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Pathway bundles can make a difference

This study, set in a medium sized district general hospital, found that for patients aged over 17 years with 2 or fewer diagnoses, the use of pathway bundles led to increased bed usage and improved length of stay when used from November 2006 to January 2007. The authors found that patients with acute coronary syndrome (ACS) and ST elevation myocardial infarction (STEMI) had reduced length of stay irrespective of their age and comorbidity. In individual disease-specific pathways, length of stay was reduced not only in ACS and STEMI but also sepsis, unlikely MI and upper GI bleed (in those with 2 or fewer diagnoses). Overall, in the group of patients with 2 or fewer diagnosis, up to 5.9 beds could be saved per day, an improvement by 2.5% (CI 0.25% to 4.38%) in medical bed usage. The authors intend to repeat the study to ensure that the effects are sustained and to assess the longer-term benefit. Worth watching out for! (see page 479)

Being prepared for ‘flu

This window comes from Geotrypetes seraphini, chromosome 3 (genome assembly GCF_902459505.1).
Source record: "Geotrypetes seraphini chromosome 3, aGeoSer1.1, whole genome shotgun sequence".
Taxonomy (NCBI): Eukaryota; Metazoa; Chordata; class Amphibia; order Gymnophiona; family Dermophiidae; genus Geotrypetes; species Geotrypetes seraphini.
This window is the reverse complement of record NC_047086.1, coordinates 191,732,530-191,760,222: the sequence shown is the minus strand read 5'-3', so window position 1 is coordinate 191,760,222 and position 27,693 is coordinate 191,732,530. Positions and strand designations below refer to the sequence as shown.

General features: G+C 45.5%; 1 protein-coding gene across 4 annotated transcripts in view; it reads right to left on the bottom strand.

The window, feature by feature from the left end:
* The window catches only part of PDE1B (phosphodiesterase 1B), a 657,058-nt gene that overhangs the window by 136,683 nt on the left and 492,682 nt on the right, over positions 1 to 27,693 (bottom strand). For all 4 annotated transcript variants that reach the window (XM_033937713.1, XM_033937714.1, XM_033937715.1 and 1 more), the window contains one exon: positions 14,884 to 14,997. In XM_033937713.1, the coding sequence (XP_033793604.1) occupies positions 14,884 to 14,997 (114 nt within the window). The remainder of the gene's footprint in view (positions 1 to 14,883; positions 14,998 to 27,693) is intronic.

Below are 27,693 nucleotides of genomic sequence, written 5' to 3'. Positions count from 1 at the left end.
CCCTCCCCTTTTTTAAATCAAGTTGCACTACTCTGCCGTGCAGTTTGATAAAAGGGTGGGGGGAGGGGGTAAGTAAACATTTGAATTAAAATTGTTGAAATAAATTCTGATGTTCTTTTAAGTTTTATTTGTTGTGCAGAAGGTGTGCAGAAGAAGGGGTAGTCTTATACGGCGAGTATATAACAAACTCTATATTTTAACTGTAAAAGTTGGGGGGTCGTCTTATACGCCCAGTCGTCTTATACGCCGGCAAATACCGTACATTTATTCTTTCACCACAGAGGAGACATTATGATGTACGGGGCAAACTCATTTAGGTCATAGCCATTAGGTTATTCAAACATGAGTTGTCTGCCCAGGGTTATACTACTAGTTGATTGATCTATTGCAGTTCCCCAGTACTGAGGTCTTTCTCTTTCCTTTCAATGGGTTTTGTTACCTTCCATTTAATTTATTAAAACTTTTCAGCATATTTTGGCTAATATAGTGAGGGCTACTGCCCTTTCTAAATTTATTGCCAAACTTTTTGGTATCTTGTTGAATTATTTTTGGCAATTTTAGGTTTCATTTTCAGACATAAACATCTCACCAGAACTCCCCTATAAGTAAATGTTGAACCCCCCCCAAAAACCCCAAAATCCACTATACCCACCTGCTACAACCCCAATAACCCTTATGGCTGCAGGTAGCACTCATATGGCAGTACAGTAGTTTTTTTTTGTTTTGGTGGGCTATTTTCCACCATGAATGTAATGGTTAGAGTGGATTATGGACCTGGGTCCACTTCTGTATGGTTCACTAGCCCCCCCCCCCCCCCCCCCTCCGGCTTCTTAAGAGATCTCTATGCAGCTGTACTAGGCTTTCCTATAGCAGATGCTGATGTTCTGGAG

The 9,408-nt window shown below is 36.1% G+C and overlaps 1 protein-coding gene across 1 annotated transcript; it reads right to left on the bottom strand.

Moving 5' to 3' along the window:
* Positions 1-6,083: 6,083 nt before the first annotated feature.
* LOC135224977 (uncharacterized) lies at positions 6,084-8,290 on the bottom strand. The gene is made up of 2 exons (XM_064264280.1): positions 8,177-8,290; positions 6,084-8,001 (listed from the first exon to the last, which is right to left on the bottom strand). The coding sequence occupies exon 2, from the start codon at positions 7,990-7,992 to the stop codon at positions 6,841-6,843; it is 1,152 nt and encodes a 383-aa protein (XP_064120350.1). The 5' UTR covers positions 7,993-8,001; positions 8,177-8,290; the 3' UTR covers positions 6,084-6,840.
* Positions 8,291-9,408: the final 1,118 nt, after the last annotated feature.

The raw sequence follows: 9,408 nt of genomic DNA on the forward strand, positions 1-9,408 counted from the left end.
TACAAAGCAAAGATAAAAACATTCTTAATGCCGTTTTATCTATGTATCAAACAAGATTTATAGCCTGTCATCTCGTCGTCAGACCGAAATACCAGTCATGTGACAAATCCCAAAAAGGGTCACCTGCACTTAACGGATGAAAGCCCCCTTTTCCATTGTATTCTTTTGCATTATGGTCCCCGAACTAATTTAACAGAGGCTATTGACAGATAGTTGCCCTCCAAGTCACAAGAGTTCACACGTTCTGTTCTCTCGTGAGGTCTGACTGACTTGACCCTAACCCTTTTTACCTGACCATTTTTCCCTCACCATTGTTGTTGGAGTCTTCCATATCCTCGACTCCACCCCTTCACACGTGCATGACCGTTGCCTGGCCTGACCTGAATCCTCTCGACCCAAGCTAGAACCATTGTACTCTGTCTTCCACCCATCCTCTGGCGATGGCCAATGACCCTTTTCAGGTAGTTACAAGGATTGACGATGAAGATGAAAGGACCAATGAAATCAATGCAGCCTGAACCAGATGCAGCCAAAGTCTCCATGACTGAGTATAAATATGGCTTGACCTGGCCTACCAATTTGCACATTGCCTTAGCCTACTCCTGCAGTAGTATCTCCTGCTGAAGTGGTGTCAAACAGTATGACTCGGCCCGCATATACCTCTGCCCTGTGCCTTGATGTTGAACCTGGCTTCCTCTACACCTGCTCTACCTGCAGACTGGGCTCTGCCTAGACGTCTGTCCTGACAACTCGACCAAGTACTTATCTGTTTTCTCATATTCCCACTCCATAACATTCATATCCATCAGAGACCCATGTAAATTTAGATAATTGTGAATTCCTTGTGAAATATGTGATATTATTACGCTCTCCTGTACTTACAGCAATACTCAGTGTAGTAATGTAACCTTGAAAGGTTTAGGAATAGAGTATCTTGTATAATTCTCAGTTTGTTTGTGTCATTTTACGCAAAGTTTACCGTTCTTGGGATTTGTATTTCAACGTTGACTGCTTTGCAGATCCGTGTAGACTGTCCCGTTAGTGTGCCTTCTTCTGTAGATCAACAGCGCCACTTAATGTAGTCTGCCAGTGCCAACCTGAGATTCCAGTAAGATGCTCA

This practical and considered article looks at the top 10 steps in making sure that your ED is ready to deal with pandemic influenza. The article followed a visit by the UK authors to Hong Kong to learn about the experiences of ED and ITU colleagues in managing the SARS outbreak. A key factor for EDs in being able to deal with challenging situation was to ensure that staff was prepared. The steps in being as best prepared as possible include: having ED representation at the highest managerial level within the hospital, briefing staff about the pandemic condition, testing the appropriateness of the masks to each member of staff, having a training programme in the use of personal protective equipment, ensuring that there are suitable levels of stock, having processes in place for dealing with potentially infected patients, considering how the roles in the hospital and within the ED may change during the pandemic including an effective method of communicating with staff, taking steps to maintain morale, and considering and discussing the ethical decisions that may be required. This is a thoughtful and helpful document that all ED staff need to look at and apply to their own setting, in addition to guidance provided by the Department of Health and Health Protection Agency (see page 497).